Low listeria levels in smoked fish due to controls, says SPSG

By Jane Byrne

- Last updated on GMT

Related tags: Listeria, Cooking, Listeria monocytogenes, Food safety

The UK Salmon Processors and Smokers Group (SPSG) said that the Food Standards Agency (FSA) findings showing low levels of Listeria in smoked fish in UK retail outlets is a result of their strict production controls.

The UK's food safety regulator said that more than 3,000 samples of ready-to-eat hot and cold smoked fish were analysed to check for Listeria monocytogenes​, the main type of listeria that causes illness in humans, between July and November 2006 from over 1,000 retail outlets in the UK.

While traces of Listeria monocytogenes​ were found in 302 samples, 99 per cent were within the legal limit for ready-to-eat foods, according to FSA.

Listeria is found naturally in the environment and can be present in a wide range of foods, from pâtés and soft cheeses to cooked sliced meats and smoked fish.

The regulator said that three hot smoked fish samples (0.06 per cent) breached the limits for L. monocytogenes​ laid down in the Microbiological Criteria Regulations and the agency confirmed it took immediate action to withdraw the products from retail.

In addition, the agency stated that no salmonella was detected in any of the samples tested but that it found variations in storage temperatures at retail ranging from -14°C to 13.3°C.

Controls in place

The SPSG, which comes under the umbrella of the UK's Food and Drink Federation (FDF), said that FSA’s findings come as no surprise to its members.

“Food safety is our sector’s number one priority and members of SPSG have been working hard over many years to ensure the right production controls are in place,” ​claims the association.

The SPSG told FoodProductionDaily.com that its members implement rigorous hygiene, safe handling and storage methods to help prevent the growth of any low levels of Listeria​ which might naturally be present:

“They monitor the raw material, process and product for Listeria​ and take appropriate preventative actions to minimise the risk of it occurring in smoked fish. Companies regularly review their production operations and follow industry best practice, which is fully communicated across the sector.”

Listeria cases ‘doubled’

According to the FSA, the reported number of illnesses from listeria in the UK has doubled since 2000, particularly in people over 60 years of age. In 2005, there were an estimated 400 cases, of which 380 people were hospitalised and 130 people died, making listeria the biggest cause of death from food poisoning.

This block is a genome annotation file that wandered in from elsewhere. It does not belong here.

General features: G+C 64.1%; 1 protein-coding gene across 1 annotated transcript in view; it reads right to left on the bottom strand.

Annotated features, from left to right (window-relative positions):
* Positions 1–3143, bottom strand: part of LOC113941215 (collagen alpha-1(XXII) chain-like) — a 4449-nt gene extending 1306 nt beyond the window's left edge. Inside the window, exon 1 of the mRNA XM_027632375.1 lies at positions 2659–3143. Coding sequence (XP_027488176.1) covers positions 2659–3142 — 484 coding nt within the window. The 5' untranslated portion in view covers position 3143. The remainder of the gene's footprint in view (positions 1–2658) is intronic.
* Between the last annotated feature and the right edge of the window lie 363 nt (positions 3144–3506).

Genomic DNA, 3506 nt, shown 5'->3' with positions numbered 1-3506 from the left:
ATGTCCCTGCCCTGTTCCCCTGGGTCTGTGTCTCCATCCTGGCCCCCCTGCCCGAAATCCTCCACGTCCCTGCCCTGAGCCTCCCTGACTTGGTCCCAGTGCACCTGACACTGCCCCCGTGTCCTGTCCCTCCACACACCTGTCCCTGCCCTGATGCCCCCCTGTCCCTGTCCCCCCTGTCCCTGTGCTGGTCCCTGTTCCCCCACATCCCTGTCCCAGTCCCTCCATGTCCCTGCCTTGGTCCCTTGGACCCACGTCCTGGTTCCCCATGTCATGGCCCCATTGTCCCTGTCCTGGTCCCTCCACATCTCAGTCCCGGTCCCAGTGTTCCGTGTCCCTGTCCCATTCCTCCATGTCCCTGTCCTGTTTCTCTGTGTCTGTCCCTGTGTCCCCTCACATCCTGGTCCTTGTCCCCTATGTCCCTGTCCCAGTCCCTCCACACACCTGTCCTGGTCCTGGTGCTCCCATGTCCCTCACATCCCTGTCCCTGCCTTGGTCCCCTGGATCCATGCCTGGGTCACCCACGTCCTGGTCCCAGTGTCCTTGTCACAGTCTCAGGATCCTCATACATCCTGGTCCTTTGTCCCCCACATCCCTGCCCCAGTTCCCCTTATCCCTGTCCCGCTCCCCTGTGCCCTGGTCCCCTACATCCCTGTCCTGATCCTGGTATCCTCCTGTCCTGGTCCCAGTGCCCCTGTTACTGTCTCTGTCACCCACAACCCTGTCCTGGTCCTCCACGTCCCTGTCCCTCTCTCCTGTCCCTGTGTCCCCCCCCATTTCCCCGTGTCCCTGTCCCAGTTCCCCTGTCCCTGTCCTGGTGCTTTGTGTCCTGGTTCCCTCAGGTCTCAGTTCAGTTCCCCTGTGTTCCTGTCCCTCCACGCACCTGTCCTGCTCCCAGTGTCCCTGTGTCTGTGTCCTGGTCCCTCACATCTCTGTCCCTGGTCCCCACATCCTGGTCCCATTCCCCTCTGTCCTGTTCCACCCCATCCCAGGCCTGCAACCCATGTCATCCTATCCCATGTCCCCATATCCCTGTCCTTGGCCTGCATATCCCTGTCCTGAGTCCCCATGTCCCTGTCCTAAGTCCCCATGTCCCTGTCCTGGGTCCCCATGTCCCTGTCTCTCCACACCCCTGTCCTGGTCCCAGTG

Dr Andrew Wadge, chief scientist at the FSA said: 'Although only a snapshot of one type of food, this survey adds another piece to the listeria puzzle. We know cases are on the increase in the over-60s, but we don't know why.

“These findings suggest that, listeria isn't generally a problem in ready-to-eat smoked fish at point of sale – but it doesn't tell us what happens when people get it home.

"Are they preparing and storing food correctly and eating it within its 'use by' date? These and other questions are at the heart of further work we’re doing with our expert scientific committees to get to the bottom of this increase in listeria.'

The FDF said that on pack guidance for smoked fish products always states a ‘use by’ date (which is legally required), along with information to the effect that the product must be kept chilled and also instructions for home freezing and defrost.

The FDF said that it also recommends that SPSG producers should add guidance on how soon the product should be consumed after opening.

Plant cleaning methods

Meanwhile, researchers from the University of Nottingham, in a recent study, claim that meat factories may need to modify their cleaning and disinfecting procedures according to the type of meat product being processed to prevent food poisoning outbreaks.

The team claims that biofilms, which are bacteria that form communities on surfaces, are much more highly resistant to cleaning products and antibiotics.

In their opinion, bacterium such asListeria​'s success in persisting in processing environments comes partly from its ability to form resistant biofilms, and partly from its tolerance to drying out, thus enabling it to survive on ‘clean’ surfaces.

The researchers said that they also evaluated the influence of different cooked meat juices including beef, pork, lamb, chicken and duck on the attachment of Listeria​ to surfaces.

"We found significant differences between the ability of Listeria to stick to stainless steel surfaces at different temperatures, depending upon which meat was used,” ​said Professor Lisa Dodd. “Cooked duck juices at 25°C allowed the highest levels of Listeria attachment.”

Related topics: Food Safety & Quality

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